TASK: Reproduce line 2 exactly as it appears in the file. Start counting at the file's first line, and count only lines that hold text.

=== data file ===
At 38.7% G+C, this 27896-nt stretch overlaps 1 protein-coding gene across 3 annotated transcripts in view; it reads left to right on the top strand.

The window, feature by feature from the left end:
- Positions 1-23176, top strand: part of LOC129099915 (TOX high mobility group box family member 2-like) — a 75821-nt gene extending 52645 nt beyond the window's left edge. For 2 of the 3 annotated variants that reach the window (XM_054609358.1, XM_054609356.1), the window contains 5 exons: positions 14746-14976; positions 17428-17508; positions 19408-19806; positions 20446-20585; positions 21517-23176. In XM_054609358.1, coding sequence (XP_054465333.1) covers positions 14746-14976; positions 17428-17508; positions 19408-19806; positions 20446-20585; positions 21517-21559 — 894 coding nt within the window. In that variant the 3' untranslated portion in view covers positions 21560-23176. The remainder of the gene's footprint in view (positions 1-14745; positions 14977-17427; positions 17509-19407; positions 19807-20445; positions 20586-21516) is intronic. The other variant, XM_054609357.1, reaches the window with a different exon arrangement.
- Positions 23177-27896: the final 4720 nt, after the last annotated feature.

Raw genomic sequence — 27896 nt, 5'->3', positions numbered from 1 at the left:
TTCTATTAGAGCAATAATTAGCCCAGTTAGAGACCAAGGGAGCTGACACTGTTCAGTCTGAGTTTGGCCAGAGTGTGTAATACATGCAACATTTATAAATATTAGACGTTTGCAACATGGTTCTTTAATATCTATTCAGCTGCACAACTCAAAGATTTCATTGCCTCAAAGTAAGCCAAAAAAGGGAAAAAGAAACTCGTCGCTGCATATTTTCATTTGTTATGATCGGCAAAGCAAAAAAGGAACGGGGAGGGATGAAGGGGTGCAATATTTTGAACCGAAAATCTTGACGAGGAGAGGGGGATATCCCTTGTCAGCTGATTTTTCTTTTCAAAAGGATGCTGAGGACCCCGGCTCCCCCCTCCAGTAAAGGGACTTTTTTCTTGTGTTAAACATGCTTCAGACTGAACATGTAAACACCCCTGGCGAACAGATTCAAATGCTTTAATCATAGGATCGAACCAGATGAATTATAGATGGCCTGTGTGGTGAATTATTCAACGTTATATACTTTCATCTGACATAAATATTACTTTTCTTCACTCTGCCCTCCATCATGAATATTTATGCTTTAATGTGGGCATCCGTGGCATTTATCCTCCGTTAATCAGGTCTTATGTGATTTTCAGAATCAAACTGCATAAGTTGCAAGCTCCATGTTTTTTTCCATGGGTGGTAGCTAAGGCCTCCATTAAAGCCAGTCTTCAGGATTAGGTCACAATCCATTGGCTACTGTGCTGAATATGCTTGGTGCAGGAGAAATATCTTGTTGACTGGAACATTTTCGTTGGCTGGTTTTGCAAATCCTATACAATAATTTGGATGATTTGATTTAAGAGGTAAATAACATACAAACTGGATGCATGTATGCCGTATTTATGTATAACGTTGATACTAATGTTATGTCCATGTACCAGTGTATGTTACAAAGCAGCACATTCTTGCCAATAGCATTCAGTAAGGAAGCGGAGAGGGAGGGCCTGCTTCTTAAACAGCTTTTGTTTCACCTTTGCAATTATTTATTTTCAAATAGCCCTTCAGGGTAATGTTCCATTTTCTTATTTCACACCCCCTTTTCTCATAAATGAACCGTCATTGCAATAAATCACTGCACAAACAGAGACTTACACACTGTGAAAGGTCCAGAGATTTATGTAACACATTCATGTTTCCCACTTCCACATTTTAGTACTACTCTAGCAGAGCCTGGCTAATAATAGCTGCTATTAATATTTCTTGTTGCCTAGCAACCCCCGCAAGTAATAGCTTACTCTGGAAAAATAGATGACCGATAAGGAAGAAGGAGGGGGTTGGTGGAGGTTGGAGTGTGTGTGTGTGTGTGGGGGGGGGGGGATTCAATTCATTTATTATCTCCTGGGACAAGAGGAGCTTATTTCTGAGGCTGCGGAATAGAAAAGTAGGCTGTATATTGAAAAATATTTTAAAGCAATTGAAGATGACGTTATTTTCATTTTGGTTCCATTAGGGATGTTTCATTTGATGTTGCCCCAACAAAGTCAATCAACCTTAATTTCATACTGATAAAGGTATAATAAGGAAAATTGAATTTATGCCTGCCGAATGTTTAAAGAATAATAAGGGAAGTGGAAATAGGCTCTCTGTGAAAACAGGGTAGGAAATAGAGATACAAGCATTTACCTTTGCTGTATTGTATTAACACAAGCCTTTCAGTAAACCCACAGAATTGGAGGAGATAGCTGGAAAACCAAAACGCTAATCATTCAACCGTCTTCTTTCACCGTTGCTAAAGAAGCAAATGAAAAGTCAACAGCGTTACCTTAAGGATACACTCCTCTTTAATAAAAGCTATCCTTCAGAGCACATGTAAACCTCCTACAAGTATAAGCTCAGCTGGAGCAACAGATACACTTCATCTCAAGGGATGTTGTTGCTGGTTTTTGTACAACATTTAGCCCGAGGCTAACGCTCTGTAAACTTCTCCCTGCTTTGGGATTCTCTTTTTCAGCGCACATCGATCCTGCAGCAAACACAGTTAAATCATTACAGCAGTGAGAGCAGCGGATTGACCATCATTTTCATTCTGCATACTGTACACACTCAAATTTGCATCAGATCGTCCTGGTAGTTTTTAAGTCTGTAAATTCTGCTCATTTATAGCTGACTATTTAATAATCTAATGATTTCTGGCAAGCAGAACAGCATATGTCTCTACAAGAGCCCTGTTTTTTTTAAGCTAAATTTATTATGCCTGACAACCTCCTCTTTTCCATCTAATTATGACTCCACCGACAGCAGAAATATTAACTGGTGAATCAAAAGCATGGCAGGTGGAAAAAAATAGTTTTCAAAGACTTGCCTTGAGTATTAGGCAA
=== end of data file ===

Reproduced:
The window, feature by feature from the left end: